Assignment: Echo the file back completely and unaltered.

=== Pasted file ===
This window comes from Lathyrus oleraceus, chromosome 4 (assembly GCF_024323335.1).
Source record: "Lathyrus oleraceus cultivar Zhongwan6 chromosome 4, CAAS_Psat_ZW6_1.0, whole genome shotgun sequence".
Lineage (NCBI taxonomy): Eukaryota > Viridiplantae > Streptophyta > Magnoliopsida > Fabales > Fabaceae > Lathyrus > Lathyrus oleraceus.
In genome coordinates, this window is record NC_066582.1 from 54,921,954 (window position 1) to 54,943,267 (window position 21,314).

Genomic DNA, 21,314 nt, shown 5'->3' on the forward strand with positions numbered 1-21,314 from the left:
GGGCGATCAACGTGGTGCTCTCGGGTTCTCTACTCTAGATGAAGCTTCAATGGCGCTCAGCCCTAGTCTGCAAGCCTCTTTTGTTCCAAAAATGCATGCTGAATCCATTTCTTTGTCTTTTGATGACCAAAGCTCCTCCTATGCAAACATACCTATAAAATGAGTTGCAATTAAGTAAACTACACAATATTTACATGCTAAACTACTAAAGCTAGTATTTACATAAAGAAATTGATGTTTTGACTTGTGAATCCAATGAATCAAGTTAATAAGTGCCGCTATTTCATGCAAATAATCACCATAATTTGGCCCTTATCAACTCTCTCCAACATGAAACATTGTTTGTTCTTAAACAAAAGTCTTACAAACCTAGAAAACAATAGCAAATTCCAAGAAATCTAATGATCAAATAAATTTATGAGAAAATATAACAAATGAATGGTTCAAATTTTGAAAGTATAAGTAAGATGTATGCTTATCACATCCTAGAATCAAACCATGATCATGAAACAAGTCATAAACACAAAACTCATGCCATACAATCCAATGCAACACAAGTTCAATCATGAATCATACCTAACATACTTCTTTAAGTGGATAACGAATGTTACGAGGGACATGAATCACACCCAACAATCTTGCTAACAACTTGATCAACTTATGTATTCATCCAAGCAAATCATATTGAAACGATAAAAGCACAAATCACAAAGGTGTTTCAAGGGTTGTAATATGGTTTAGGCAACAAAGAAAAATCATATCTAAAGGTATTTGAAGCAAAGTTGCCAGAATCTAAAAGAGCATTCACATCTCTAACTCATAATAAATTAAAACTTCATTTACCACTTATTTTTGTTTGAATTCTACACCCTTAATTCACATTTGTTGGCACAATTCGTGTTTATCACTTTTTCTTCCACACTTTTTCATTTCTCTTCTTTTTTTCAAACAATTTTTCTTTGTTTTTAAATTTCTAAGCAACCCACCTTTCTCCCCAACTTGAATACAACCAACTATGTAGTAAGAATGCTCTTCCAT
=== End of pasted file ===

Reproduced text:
This window comes from Lathyrus oleraceus, chromosome 4 (assembly GCF_024323335.1).
Source record: "Lathyrus oleraceus cultivar Zhongwan6 chromosome 4, CAAS_Psat_ZW6_1.0, whole genome shotgun sequence".
Lineage (NCBI taxonomy): Eukaryota > Viridiplantae > Streptophyta > Magnoliopsida > Fabales > Fabaceae > Lathyrus > Lathyrus oleraceus.
In genome coordinates, this window is record NC_066582.1 from 54,921,954 (window position 1) to 54,943,267 (window position 21,314).

Genomic DNA, 21,314 nt, shown 5'->3' on the forward strand with positions numbered 1-21,314 from the left:
GGGCGATCAACGTGGTGCTCTCGGGTTCTCTACTCTAGATGAAGCTTCAATGGCGCTCAGCCCTAGTCTGCAAGCCTCTTTTGTTCCAAAAATGCATGCTGAATCCATTTCTTTGTCTTTTGATGACCAAAGCTCCTCCTATGCAAACATACCTATAAAATGAGTTGCAATTAAGTAAACTACACAATATTTACATGCTAAACTACTAAAGCTAGTATTTACATAAAGAAATTGATGTTTTGACTTGTGAATCCAATGAATCAAGTTAATAAGTGCCGCTATTTCATGCAAATAATCACCATAATTTGGCCCTTATCAACTCTCTCCAACATGAAACATTGTTTGTTCTTAAACAAAAGTCTTACAAACCTAGAAAACAATAGCAAATTCCAAGAAATCTAATGATCAAATAAATTTATGAGAAAATATAACAAATGAATGGTTCAAATTTTGAAAGTATAAGTAAGATGTATGCTTATCACATCCTAGAATCAAACCATGATCATGAAACAAGTCATAAACACAAAACTCATGCCATACAATCCAATGCAACACAAGTTCAATCATGAATCATACCTAACATACTTCTTTAAGTGGATAACGAATGTTACGAGGGACATGAATCACACCCAACAATCTTGCTAACAACTTGATCAACTTATGTATTCATCCAAGCAAATCATATTGAAACGATAAAAGCACAAATCACAAAGGTGTTTCAAGGGTTGTAATATGGTTTAGGCAACAAAGAAAAATCATATCTAAAGGTATTTGAAGCAAAGTTGCCAGAATCTAAAAGAGCATTCACATCTCTAACTCATAATAAATTAAAACTTCATTTACCACTTATTTTTGTTTGAATTCTACACCCTTAATTCACATTTGTTGGCACAATTCGTGTTTATCACTTTTTCTTCCACACTTTTTCATTTCTCTTCTTTTTTTCAAACAATTTTTCTTTGTTTTTAAATTTCTAAGCAACCCACCTTTCTCCCCAACTTGAATACAACCAACTATGTAGTAAGAATGCTCTTCCAT